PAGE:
The Del Mar City Council wants to be marketable: more distinguishable from its coastal sister cities. They want a brand name and to have their own catchy slogan. In local government lingo, they want to create a tourist marketing district (TMD) through an assessment on hotel guests — a transient occupancy tax, with the funds going into an account for Del Mar hoteliers to launch a concerted marketing campaign.
The council, however, picked a funny way of implementing the assessment, causing objections from many in the community and drawing criticism from former Del Mar councilmembers for their tactics.
It started in late July, when the Del Mar City Council voted in favor of putting a transient occupancy tax hike on November’s ballot. The increase would give the council the authority to increase the 10.5 percent tax on hotel guests to as high as 13 percent, potentially generating more than $400,000 for the city’s general fund.
At the next meeting, on August 4, after the ballot was introduced for discussion, a local hotelier had a proposition: wait on the transient occupancy tax until a proper tourist marketing district is created; that way, some of the monies from the assessment could go toward the city’s marketing campaign.
A few councilmembers liked the idea, particularly, councilmembers Carl Hilliard and Richard Earnest. They liked it so much, they decided to just do it without any further delay. So, Earnest and Hilliard amended the ordinance, including a subsection in the ordinance that stated some of the monies garnered from the transient occupancy tax could be used toward a marketing district when (and if) it was created.
On August 11, the rest of the councilmembers, except for councilmember Henry Arbarbanel, concurred with the hoteliers and adopted the ordinance, placing language for a potential marketing district on the November ballot. And then the backlash from the community began.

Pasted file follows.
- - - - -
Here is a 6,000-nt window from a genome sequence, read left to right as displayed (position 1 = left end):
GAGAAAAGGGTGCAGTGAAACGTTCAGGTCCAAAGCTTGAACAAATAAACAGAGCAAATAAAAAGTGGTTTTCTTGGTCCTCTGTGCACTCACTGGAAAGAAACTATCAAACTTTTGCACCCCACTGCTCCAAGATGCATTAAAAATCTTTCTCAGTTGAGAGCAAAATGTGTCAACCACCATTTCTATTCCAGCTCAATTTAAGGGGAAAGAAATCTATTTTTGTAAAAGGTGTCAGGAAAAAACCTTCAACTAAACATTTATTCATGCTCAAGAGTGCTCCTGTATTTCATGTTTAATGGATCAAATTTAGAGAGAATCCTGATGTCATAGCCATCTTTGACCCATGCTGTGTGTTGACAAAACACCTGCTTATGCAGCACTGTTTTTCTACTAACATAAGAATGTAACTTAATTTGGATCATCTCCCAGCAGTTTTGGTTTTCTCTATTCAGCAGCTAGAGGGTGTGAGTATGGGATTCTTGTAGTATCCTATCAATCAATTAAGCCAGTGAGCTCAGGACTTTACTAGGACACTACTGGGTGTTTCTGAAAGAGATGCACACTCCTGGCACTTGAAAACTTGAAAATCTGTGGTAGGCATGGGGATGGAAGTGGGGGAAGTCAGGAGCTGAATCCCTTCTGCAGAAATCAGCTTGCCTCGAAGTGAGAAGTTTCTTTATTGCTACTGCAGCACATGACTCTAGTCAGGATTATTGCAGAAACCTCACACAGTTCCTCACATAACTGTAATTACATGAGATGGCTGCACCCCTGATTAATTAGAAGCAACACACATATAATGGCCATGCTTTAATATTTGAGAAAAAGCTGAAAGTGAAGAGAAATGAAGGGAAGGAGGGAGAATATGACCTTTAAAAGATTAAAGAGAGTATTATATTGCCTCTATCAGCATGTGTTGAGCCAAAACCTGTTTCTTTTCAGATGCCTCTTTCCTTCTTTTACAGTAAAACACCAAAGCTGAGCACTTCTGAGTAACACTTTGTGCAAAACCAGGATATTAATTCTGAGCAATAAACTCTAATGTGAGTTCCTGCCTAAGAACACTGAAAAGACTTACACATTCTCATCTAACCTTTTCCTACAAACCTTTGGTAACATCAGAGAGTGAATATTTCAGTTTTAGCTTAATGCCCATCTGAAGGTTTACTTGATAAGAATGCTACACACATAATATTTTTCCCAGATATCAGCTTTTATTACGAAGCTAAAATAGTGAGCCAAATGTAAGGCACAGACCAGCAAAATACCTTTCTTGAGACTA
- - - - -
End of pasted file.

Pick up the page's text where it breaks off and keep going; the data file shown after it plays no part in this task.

Shortly after the mid-August meeting, five former Del Mar councilmembers joined in writing an opposing argument for November’s ballot, while many other residents were upset that the city council did not discuss the marketing district at more length, without any feedback from the public.
In response, apologies were abundant at the September 8 meeting of the Del Mar City Council. “We made this unnecessarily confusing,” said Earnest. “It was rushed and not procedurally done very well, but nothing was done in secret, either.”
Earnest, though, was not apologetic in his support for the tourist marketing district, and he was not impressed with the handful of people who spoke out against the marketing district at the meeting.
“It should be the desire of this council to move the revitalization forward. There’s no active marketing of Del Mar, and we are struggling in retail and a number of other places. I heard many people in the community were upset about this; well, tonight I heard four.”
Further discussion about Del Mar’s hopes for a tourist marketing district and whether it should be included in the proposition on November’s ballot will be discussed during the September 22 meeting.
To see the Del Mar City Council in person, drive west of the huge “World Famous Del Mar” billboard, past the fairgrounds and racetrack until you get to city hall, or go on their website for more information, delmar.ca.us.